When Your Child Has Sturge-Weber Syndrome (SWS)

Sturge-Weber syndrome (SWS) causes a pink or purple birthmark called a port wine stain on the face. Abnormal blood vessels form on the surface of the brain on the same side as the port wine stain. This can lead to complications, such as seizures, increased pressure in the eye (glaucoma), or developmental delay. Since it is caused by a spontaneous gene mutation and is not hereditary, recurrence is not expected. Your child's healthcare provider will tell you more about your child's condition and treatment options for your child.

What are the causes of SWS?

SWS is present at birth (congenital). There is no known cause. It can happen by chance in any child.

What are the symptoms of SWS?

Symptoms usually appear in early infancy. They can vary widely and may include:

  • Port wine stain on the face, usually over the forehead and one eye

  • Convulsions or seizures

  • Muscle weakness in the affected side of the body (hemiparesis). This can be due to the lack of oxygen (ischemia) to parts of the brain or from a seizure.

  • Problems with learning, reasoning, behavior (developmental delay)

  • Increased pressure in the eye (glaucoma)

  • Trouble seeing because of a noncancer (benign) tumor in the blood vessels between the white of the eye and the retina (called an exudative choroidal hemangioma)

  • Children with SWS are also at greater risk for migraines 

How is SWS diagnosed?

A port wine stain is often the first clue that your child may have SWS. Your child will likely see a pediatric neurologist for diagnosis and treatment. This is a healthcare provider who specializes in neurologic problems. He or she may do the following:

  • Neurologic exam. This checks how well your child’s nervous system is working. During the exam, the healthcare provider checks your child’s muscle strength, balance, coordination, and reflexes. He or she also checks skills such as thinking, memory, vision, or hearing.

  • Eye exam. This is done to check for glaucoma. During the exam, the healthcare provider will measure the pressure inside your child's eye. Your child will likely need exams often, depending on the early findings. Children with normal pressure are screened yearly for the development of glaucoma.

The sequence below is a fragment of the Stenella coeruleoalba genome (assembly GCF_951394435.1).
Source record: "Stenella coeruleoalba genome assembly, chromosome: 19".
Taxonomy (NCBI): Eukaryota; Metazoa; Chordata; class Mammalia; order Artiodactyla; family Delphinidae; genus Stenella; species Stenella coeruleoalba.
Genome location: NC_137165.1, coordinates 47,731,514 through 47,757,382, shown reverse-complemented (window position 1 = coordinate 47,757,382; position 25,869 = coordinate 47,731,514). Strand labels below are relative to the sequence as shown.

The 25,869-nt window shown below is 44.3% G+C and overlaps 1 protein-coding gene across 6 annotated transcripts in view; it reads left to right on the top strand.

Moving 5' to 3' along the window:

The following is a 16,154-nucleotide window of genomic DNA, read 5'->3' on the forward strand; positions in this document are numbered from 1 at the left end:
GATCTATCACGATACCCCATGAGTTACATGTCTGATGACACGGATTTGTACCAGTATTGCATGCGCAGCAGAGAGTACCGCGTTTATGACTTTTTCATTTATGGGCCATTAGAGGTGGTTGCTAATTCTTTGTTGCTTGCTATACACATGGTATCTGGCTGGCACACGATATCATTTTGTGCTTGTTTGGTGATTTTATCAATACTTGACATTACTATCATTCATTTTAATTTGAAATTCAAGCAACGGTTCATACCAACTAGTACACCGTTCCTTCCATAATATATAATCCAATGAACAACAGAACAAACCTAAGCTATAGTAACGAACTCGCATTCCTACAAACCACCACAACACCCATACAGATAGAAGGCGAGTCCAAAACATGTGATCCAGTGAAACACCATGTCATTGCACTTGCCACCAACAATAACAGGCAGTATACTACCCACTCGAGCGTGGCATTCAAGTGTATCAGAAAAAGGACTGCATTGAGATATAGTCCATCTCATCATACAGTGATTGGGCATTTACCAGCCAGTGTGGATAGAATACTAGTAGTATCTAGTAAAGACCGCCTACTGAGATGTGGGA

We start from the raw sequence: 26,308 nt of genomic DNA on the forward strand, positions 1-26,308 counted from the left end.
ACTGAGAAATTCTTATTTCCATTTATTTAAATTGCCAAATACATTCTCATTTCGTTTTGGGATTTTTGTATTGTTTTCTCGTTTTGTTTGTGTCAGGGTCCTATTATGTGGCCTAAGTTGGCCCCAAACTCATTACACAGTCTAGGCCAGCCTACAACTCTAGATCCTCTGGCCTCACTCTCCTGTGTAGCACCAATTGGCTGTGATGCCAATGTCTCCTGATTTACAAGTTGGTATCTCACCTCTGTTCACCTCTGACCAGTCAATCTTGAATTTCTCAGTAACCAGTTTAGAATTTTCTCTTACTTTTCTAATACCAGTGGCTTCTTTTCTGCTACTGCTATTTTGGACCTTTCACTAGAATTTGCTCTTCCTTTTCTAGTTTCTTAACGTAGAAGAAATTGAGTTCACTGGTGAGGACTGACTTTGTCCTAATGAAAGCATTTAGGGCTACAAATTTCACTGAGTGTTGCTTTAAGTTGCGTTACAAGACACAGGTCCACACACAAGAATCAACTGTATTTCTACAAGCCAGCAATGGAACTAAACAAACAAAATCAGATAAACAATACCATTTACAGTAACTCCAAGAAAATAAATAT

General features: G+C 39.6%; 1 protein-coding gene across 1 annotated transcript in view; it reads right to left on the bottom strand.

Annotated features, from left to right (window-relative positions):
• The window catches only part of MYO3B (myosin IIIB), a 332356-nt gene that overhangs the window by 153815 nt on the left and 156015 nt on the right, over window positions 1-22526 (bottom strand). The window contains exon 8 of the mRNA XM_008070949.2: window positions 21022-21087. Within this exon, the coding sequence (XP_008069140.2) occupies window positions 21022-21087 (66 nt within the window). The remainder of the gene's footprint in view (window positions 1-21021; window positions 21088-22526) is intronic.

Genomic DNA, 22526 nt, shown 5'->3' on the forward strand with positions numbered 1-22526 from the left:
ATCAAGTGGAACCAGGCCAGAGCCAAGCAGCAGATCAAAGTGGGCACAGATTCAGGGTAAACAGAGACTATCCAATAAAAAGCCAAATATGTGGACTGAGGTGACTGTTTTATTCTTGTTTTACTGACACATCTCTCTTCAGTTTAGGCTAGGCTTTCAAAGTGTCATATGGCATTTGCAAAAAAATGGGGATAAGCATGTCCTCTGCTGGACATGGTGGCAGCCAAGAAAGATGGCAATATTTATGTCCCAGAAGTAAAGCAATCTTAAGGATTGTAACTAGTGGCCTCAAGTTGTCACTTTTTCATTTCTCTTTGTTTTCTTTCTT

• Imaging tests. These may include an MRI or CT scan. These tests show detailed pictures of the brain and check for abnormal blood vessels.

How is SWS treated?

Treatment for SWS varies depending on your child’s symptoms. Possible treatments include:

  • Cosmetic or laser surgery to tighten or remove the port wine stain.

  • Surgery to treat complications, such as medicine-resistant seizures or glaucoma.

  • Medicines to treat seizures or glaucoma.

  • Various treatments for an exudative choroidal hemangioma (treatments can include photocoagulation, photodynamic therapy, external beam radiotherapy, brachytherapy, or antivascular endothelial growth factor).

  • Aspirin to decrease the risk of weakness of one side of the body (hemiparesis) from a lack of oxygen to the brain.

  • Special education to help manage symptoms of developmental delay.

  • Supportive care, such as speech, physical, or occupational therapy.

What are the long-term concerns?

SWS is a lifelong condition. But your child can learn ways to manage symptoms and be as active and independent as possible. Regular visits to the healthcare provider are recommended to check your child’s health and for routine testing. If your child has seizures or glaucoma, medicines may need to be taken daily.

Coping with your child’s condition

It helps to have a positive outlook while supporting your child. Encourage your child to be active and to try new things. Think about getting counseling, which can help you and your child deal with any worries or concerns. And seek help from friends, community resources, and support groups. The more you learn about your child’s condition and its treatments, the more in control you may feel. For more information about SWS, start by contacting The Sturge-Weber Foundation at www.sturge-weber.org.